It’s Time We Make Way for the Angels and Act in God’s Image

We are on the cusp of a new year, and I sure don’t feel much like celebrating. The last seven months of the coronavirus pandemic has left more than 184,000 dead in the United States alone — with no end in sight. Last week, the fifth-largest hurricane on record hit the U.S. South. A police officer shot Jacob Blake, a Black man, in the back seven times. Peaceful demonstrations ensued, followed by violent unrest, after which a white 17-year-old was accused of shooting and killing two people.

What on earth is going on in this country? How can we maintain our sanity in these maddening times?

During this month of Elul, as we prepare for the High Holy Days, we have an opportunity to see the bigger picture and seek some uplift. I found this uplift last week, when the Board of Rabbis held a zoom High Holy Days workshop with Rabbi Sharon Brous of Ikar in dialogue with Pastor Eddie Anderson of McCarty Memorial Church. In the session, Rabbi Brous began by teaching the foundational premise of Judaism found in Genesis 1:27: that each person is created in the image of God. She then shared a text from a collection of interpretations called Devarim Rabbah:Rabbi Joshua ben Levi said, ‘A procession of angels walk before a person wherever he goes, blowing the shofar and announcing, “Make way for the image of the Holy One.”’”

Rabbi Brous encouraged us to ponder that image. What would the world look like if everyone took this idea seriously? If each human life was considered worthy of a troop of angels, blowing trumpets and announcing that each is created in God’s image? Surely, people would not shoot others so recklessly!

Rabbi Michele Lenke suggested this image could be a way of understanding the 6 feet of distance we are supposed to put between ourselves and others. The 6 feet could be envisioned as making room for the invisible angels that surround each of us. When we keep our physical distance, we are not trying to get away from one another, but rather, leaving space for our angels.

In this week’s Torah portion, Moses tells the Israelites what to do when they finally arrive in the Promised Land after 40 years of struggling in the desert. Moses instructs them to put a piece of fruit from the land into a basket, give it to the priest and say a few sentences about what they learned during their journey from slavery in Egypt to freedom.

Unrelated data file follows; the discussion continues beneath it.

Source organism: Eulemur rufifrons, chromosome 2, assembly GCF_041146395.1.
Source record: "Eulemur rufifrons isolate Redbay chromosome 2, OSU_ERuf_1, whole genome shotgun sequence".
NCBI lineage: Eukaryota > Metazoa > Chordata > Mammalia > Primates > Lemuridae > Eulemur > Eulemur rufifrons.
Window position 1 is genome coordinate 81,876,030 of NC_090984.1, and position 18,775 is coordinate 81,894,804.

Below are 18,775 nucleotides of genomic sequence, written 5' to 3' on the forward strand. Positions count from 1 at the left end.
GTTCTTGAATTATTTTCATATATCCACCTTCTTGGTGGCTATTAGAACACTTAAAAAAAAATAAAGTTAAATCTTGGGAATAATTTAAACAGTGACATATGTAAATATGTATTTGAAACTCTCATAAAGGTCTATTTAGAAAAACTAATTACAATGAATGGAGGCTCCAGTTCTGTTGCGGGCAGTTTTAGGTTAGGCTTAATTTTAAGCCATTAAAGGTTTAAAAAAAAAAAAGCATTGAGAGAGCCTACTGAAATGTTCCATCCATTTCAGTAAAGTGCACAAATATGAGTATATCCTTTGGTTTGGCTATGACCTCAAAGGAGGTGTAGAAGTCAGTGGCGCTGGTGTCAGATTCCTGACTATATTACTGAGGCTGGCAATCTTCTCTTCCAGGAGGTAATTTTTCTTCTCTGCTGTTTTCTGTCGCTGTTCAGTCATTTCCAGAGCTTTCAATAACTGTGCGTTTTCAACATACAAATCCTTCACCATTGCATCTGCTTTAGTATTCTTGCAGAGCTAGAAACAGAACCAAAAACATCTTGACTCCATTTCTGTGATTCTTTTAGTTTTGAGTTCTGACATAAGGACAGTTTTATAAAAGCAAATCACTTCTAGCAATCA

When we keep our physical distance, we are not trying to get away from one another, but rather, leaving space for our angels.

What if, like the Israelites, we finally get to the moment we’ve all been anticipating? Imagine there’s a vaccine that has been shown definitively to protect you against COVID-19 infection. Picture yourself in your doctor’s office. The nurse comes to administer the vaccine. You receive the inoculation, and when the nurse leaves, you smile with a wave of relief for having survived. You whisper the Shehecheyanu prayer, thanking God for allowing you to reach this moment.

Then, as you get up to leave, there’s a knock on the door. Your rabbi walks in and hands you a basket and asks, “What have you learned during the pandemic?”

What would you say? What object would you put in the basket to represent your experience?

Personally, I imagine putting a blanket in the basket and saying that I’ve learned the value of friendship — how much I miss sitting on a blanket with friends by the beach and schmoozing. Or I might put a swimsuit in the basket and express gratitude to God for the beauty of the ocean, which keeps my spirit afloat. I could put in a yad and express thanks for the ways Torah has kept me from drowning in my sorrows.

This time of Elul prompts each of us to reflect on the personal lessons we have learned. But what have we learned collectively?

Imagine when the pandemic ends, if we could put in our basket a shofar and say we have learned that each person’s life is sacred and worthy of a band of angels blowing trumpets to announce their sanctity. Imagine what kind of world we could build then.

Rabbi Ilana Grinblat is the vice president of community engagement for the Board of Rabbis.

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